The mobile market was an ideal launch point for the advent of solid state drive (SSD) technology because every one of SSD’s strengths hit a point of need in mobility: they run cooler and faster than HDDs, they’re smaller and draw far less power.
Now that prices are coming down – 64GB drives used to be $600, now they are between $160 and $200 – and capacities are rising, where will the SSD find its next use? If you guessed desktop PCs, guess again.
Samsung, one of the leaders in the memory market, believes the next big use will be as replacement drives for 15,000 RPM high-speed drives used in enterprise servers. It believes SSDs are faster, draw less power and run cooler than the 15,000 RPM drives, which are so hot you’ll burn your hand if you touch one while it’s running. Samsung also believes that 15k drives have a higher failure rate than slower running hard drives.
Just this week, startup Violin Memory announced enterprise storage products based on SSD technology.
“These datacenters are just carbon dioxide pumps,” Stephen Weinger, marketing manager for NAND flash at Samsung, told InternetNews.com. “Their power emissions are huge. Not only power to run but power needed to cool the room because the drives run so hot. There’s just racks of drives that could go down in size.”
Drives have to be a certain square size because they have a rotating platter in them. An SSD is just a circuit board of chips, so it need not be the 3.5-inch or 2.5-inch form factor of a standard drive.
“This is where you can take advantage of the speed of SSDs,” said Weinger. “A 15,000 RPM hard drive’s IOPS is in that 300 range. An SSD is going to start at 2,000 and it’s going to work its way up. So it’s basically a replacement for 15k hard drives.”
An IOPS is I/O per second, a measure of hard drive read performance. SSD drive makers routinely claim IOPS in the 10,000 range. On the very ambitious side of things is Texas Memory Systems, which makes a series of rack mounted SSD storage systems up to 4U in size that can scale into the terabytes of memory, with IOPS (I/O per second) of over 100,000.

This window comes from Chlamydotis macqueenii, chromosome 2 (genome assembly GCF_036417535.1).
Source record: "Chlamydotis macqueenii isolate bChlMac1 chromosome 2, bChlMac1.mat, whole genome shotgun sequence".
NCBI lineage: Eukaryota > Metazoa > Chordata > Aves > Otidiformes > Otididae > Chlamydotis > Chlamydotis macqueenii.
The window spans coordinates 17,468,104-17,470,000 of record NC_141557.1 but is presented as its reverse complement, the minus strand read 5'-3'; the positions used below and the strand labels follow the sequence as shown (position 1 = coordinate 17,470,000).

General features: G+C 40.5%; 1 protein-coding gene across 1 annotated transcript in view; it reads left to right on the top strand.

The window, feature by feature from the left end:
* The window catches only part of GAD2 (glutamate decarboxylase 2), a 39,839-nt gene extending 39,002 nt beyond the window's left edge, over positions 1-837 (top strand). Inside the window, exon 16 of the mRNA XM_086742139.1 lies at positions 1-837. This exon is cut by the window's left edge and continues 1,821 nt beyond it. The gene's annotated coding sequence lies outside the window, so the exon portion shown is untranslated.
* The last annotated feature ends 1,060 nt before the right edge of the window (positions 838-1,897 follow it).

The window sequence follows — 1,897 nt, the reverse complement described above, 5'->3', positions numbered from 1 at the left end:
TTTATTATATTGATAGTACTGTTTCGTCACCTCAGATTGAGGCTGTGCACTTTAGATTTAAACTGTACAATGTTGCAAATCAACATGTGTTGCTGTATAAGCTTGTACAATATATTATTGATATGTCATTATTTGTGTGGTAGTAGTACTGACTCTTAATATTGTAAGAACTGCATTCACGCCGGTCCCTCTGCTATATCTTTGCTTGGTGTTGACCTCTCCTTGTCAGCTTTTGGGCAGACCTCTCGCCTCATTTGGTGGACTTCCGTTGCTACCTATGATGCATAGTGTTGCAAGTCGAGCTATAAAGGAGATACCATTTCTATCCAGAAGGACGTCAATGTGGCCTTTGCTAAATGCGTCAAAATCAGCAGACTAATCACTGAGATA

SSDs pros and cons
But Krishna Chander, senior analyst with iSupply, begs to differ on some of these claims. For starters, he has never heard of high failure rates for 15,000 RPM drives; instead he says they have the same failure rates as other drives.
The real shortcoming for SSDs is their write performance. Major datacenter OEMs tell Chander SSD can’t match the 15k drives. “It’s not prime time yet for fast writes at this point,” he told InternetNews.com. “The OEMs are saying they got a ways to go. But they are certainly considering them and certainly deploying them in high-read applications.”
Next Page: Timetable for enterprise adoption
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Chander said there are certain instances where SSDs make ideal replacements for 15k drives. In some applications, only 10 percent of the hard drive is filled, with all of the data at the outer edge of the platter for maximum speed, and the drive is just used for fast reads. This, he said, is where SSDs make an ideal hard disk replacement. After that, though, SSD technology has to prove itself.
Weinger said tests have found the mean time before failure for SSDs to be about almost one million hours, but Chander said lab tests aren’t enough, OEMs want real world usage experience.
“The industry wants to go through a field experience with a newer device before it accepts it. They want to put it in the field and test it and check it out and have the technician say it works,” Chander said.
Timetable for enterprise adoption
“Definitely SSDs will penetrate the enterprise, but it will be slow and at a limited level, and only with some apps. As they get adopted and reliability gets tested in the field, acceptance will increase,” he added.
As for the desktop market, both Weinger and Chander said the desktop market is not a priority right now. Desktop PCs are falling out of favor, with laptops outselling desktops this year, and those who have a desktop want more capacity, something SSD doesn’t offer. “Ultimately, desktop users want high capacity,” said Weinger.
“The consumer market will probably be the last to get SSDs,” added Chander.